Content Moderation
Content moderation at scale is impossible to do well says my impossibility theorem. And, basically every day we see more examples of this in action. The latest is that the NY Times reports how YouTube took down a video that the January 6th House Select Committee had posted to the site, detailing many of the lies Donald Trump made about the 2020 election.
The House select committee investigating the Jan. 6 riot has been trying to draw more eyes to its televised hearings by uploading clips of the proceedings online. But YouTube has removed one of those videos from its platform, saying the committee was advancing election misinformation.
The excerpt, which was uploaded June 14, included recorded testimony from former Attorney General William P. Barr. But the problem for YouTube was that the video also included a clip of former President Donald J. Trump sharing lies about the election on the Fox Business channel.
It’s not difficult to figure out how this played out. Back in December of 2020, YouTube changed its policies to ban videos that claimed there was election fraud. You can agree or disagree with this policy, but YouTube realized that disingenuous smear merchants were spreading nonsense conspiracy theories leading to real world harm, and decided, reasonably, that they didn’t want it on the site.
Of course, that also makes things difficult when you have the January 6th Committee trying to show the kind of nonsense that Trump was spewing about the election, and they want that posted to YouTube. But, as YouTube notes, on a first glance, this content violates its policies.
“Our election integrity policy prohibits content advancing false claims that widespread fraud, errors or glitches changed the outcome of the 2020 U.S. presidential election, if it does not provide sufficient context,” YouTube spokeswoman Ivy Choi said in a statement. “We enforce our policies equally for everyone, and have removed the video uploaded by the Jan. 6 committee channel.”
In other words, for all the claims of how “biased” these policies are, they also (once again) show how the same policies impact people across the political spectrum.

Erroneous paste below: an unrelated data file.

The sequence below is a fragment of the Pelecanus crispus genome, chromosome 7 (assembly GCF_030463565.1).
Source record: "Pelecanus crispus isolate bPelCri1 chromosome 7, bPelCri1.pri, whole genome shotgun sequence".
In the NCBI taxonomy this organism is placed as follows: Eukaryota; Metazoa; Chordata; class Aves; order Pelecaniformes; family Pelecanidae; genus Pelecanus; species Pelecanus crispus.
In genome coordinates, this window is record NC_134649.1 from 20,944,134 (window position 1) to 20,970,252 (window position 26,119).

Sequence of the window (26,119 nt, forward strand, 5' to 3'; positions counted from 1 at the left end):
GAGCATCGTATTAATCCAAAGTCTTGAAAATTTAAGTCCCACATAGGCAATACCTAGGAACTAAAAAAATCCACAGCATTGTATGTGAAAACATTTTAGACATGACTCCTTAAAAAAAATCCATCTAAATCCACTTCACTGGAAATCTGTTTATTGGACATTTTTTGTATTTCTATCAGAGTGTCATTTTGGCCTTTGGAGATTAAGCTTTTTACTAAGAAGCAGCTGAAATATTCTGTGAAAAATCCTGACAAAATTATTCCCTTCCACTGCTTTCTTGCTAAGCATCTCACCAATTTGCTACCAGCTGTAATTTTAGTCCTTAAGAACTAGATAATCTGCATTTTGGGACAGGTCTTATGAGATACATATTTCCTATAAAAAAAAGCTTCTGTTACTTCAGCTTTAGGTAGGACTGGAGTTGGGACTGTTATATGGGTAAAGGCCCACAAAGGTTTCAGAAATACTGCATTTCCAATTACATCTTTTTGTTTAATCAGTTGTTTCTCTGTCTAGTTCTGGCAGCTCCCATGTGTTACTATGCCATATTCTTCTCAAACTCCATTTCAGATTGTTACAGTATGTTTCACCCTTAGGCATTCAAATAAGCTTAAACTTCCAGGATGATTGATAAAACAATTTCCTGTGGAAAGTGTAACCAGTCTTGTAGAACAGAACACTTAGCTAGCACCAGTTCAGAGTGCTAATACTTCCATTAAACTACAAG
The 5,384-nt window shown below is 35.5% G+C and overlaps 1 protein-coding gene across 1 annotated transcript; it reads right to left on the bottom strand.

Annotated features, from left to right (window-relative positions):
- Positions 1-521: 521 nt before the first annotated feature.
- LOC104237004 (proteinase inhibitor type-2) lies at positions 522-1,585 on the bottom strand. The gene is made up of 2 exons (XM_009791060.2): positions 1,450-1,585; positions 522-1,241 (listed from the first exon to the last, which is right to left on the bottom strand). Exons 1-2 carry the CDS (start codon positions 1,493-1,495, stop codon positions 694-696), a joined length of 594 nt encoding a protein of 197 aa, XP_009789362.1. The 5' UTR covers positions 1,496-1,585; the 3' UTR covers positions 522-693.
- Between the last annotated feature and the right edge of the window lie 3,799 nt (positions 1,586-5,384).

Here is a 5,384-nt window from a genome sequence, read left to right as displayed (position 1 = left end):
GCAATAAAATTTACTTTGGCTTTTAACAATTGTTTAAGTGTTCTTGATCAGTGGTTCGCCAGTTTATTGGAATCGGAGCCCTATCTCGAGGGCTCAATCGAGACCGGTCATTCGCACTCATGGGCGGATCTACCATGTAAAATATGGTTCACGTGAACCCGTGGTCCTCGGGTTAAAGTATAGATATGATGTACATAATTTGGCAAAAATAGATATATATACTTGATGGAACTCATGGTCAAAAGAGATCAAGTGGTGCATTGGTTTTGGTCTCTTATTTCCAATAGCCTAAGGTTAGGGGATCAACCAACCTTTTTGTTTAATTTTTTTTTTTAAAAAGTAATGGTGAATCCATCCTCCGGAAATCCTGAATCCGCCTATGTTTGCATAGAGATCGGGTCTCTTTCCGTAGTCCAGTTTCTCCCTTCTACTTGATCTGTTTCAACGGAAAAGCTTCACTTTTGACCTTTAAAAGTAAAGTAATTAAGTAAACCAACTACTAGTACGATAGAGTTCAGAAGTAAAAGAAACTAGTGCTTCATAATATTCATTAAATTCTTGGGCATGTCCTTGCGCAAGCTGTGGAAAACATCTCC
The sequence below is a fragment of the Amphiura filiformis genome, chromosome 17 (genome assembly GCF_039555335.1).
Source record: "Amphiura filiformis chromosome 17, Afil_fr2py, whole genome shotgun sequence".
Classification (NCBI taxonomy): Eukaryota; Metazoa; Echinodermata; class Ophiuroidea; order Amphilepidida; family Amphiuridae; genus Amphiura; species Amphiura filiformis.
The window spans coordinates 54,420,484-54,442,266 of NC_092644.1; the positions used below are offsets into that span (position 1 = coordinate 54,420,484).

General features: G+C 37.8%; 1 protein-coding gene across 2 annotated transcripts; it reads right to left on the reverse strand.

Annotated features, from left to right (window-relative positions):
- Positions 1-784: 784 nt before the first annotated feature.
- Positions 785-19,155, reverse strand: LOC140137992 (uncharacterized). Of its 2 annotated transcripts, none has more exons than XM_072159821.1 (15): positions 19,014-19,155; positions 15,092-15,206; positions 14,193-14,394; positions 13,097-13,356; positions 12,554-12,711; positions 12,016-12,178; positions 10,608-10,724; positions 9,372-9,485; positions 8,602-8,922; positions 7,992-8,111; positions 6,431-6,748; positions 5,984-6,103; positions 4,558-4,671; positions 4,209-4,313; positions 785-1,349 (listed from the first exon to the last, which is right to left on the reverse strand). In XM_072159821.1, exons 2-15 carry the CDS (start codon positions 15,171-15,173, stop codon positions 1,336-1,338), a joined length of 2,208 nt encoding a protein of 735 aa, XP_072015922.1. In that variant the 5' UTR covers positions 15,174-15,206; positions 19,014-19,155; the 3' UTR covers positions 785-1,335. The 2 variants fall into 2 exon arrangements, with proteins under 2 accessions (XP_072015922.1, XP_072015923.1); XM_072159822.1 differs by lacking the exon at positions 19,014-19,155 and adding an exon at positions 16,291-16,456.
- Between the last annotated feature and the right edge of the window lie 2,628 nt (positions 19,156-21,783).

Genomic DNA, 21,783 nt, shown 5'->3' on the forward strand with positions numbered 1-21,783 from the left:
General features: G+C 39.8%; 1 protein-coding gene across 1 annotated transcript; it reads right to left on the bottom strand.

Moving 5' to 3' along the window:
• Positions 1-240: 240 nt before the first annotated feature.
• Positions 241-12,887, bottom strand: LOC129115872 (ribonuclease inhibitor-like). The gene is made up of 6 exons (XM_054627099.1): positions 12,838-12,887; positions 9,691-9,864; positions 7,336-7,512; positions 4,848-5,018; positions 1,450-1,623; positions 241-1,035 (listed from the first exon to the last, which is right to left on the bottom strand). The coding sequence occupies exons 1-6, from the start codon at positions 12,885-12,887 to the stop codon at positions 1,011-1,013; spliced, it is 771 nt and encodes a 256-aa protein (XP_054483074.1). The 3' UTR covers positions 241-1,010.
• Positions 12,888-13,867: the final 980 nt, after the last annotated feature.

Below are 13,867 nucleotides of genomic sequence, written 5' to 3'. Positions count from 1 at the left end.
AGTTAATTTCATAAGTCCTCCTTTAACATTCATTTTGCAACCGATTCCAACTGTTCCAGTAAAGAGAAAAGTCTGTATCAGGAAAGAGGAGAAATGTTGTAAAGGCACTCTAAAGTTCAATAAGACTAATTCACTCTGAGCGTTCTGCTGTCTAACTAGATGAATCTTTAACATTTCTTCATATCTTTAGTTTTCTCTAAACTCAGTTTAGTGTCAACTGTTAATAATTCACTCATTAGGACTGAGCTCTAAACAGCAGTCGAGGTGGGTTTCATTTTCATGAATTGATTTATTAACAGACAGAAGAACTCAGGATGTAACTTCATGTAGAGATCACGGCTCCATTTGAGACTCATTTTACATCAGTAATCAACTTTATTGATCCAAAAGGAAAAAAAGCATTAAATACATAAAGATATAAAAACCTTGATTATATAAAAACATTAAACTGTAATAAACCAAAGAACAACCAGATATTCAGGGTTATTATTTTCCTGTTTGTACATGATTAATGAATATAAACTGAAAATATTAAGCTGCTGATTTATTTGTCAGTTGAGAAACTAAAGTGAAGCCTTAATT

Of course, this kind of content moderation issue isn’t new. Indeed, one of the first big controversies around content moderation on YouTube came after Congress pressured the company to remove “terrorist” videos, with the end result being that those who were documenting war crimes found that their own accounts were shut down.
This is also why I wish that companies were more thoughtful in how they handled these decisions. While it’s understandable why a company would reasonably say it doesn’t want garbage election propaganda on its site, there are two associated risks with that. The first is that it removes people who are trying to document the speakers pushing that propaganda, as is the case here. And, of course, the second is that it may make it difficult in scenarios where there actually are problems with an election (which, to be clear, there remains no evidence for this in 2020), it will be that much more difficult to discuss it.
In other words, there is no easy answer here. And, yes, I know that supporters of Trump will insist that this is why YouTube shouldn’t takedown election propaganda under any circumstances, but their unfailing willingness to continue to push the completely baseless “big lie” is proof of why perhaps we shouldn’t be making it easier for gullible people to fall down that rabbit hole.
But, still, it does seem like there ought to be better ways of seeking out the difference between “promoting” dangerous behavior and “documenting” it.
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